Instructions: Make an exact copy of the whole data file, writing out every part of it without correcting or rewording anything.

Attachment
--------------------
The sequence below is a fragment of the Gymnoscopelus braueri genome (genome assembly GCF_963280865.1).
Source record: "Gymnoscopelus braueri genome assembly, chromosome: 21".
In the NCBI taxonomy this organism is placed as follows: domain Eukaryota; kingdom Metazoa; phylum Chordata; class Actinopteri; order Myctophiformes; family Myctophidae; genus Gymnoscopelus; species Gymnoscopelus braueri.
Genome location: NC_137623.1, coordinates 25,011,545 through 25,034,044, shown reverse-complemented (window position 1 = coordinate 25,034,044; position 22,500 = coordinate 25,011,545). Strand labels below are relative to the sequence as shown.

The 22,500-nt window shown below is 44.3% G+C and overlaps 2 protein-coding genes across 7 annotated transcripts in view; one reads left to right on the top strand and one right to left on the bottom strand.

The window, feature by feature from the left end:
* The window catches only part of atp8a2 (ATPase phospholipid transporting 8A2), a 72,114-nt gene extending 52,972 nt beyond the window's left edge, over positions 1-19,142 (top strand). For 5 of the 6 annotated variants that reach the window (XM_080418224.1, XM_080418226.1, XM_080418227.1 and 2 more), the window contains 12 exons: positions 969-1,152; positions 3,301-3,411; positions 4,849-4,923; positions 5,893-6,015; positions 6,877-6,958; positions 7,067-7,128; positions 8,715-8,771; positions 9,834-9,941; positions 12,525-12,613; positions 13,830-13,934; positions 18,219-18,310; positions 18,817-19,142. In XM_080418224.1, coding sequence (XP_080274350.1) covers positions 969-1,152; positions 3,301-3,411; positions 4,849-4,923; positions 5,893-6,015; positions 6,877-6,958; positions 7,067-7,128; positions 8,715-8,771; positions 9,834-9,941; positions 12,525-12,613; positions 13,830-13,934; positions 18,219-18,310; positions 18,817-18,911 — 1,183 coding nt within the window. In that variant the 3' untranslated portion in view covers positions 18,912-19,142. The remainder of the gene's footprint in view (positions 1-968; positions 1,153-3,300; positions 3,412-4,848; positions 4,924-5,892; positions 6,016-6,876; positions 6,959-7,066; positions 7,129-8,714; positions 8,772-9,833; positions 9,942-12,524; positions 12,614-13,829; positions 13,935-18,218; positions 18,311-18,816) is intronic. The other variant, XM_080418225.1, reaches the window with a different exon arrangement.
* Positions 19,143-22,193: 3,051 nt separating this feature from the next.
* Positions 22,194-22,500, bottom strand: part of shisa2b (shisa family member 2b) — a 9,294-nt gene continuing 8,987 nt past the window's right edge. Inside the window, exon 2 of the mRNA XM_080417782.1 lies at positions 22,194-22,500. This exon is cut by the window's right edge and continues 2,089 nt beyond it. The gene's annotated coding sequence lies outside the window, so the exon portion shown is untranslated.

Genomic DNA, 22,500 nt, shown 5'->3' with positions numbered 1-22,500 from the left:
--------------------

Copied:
The sequence below is a fragment of the Gymnoscopelus braueri genome (genome assembly GCF_963280865.1).
Source record: "Gymnoscopelus braueri genome assembly, chromosome: 21".
In the NCBI taxonomy this organism is placed as follows: domain Eukaryota; kingdom Metazoa; phylum Chordata; class Actinopteri; order Myctophiformes; family Myctophidae; genus Gymnoscopelus; species Gymnoscopelus braueri.
Genome location: NC_137623.1, coordinates 25,011,545 through 25,034,044, shown reverse-complemented (window position 1 = coordinate 25,034,044; position 22,500 = coordinate 25,011,545). Strand labels below are relative to the sequence as shown.

The 22,500-nt window shown below is 44.3% G+C and overlaps 2 protein-coding genes across 7 annotated transcripts in view; one reads left to right on the top strand and one right to left on the bottom strand.

The window, feature by feature from the left end:
* The window catches only part of atp8a2 (ATPase phospholipid transporting 8A2), a 72,114-nt gene extending 52,972 nt beyond the window's left edge, over positions 1-19,142 (top strand). For 5 of the 6 annotated variants that reach the window (XM_080418224.1, XM_080418226.1, XM_080418227.1 and 2 more), the window contains 12 exons: positions 969-1,152; positions 3,301-3,411; positions 4,849-4,923; positions 5,893-6,015; positions 6,877-6,958; positions 7,067-7,128; positions 8,715-8,771; positions 9,834-9,941; positions 12,525-12,613; positions 13,830-13,934; positions 18,219-18,310; positions 18,817-19,142. In XM_080418224.1, coding sequence (XP_080274350.1) covers positions 969-1,152; positions 3,301-3,411; positions 4,849-4,923; positions 5,893-6,015; positions 6,877-6,958; positions 7,067-7,128; positions 8,715-8,771; positions 9,834-9,941; positions 12,525-12,613; positions 13,830-13,934; positions 18,219-18,310; positions 18,817-18,911 — 1,183 coding nt within the window. In that variant the 3' untranslated portion in view covers positions 18,912-19,142. The remainder of the gene's footprint in view (positions 1-968; positions 1,153-3,300; positions 3,412-4,848; positions 4,924-5,892; positions 6,016-6,876; positions 6,959-7,066; positions 7,129-8,714; positions 8,772-9,833; positions 9,942-12,524; positions 12,614-13,829; positions 13,935-18,218; positions 18,311-18,816) is intronic. The other variant, XM_080418225.1, reaches the window with a different exon arrangement.
* Positions 19,143-22,193: 3,051 nt separating this feature from the next.
* Positions 22,194-22,500, bottom strand: part of shisa2b (shisa family member 2b) — a 9,294-nt gene continuing 8,987 nt past the window's right edge. Inside the window, exon 2 of the mRNA XM_080417782.1 lies at positions 22,194-22,500. This exon is cut by the window's right edge and continues 2,089 nt beyond it. The gene's annotated coding sequence lies outside the window, so the exon portion shown is untranslated.

Genomic DNA, 22,500 nt, shown 5'->3' with positions numbered 1-22,500 from the left: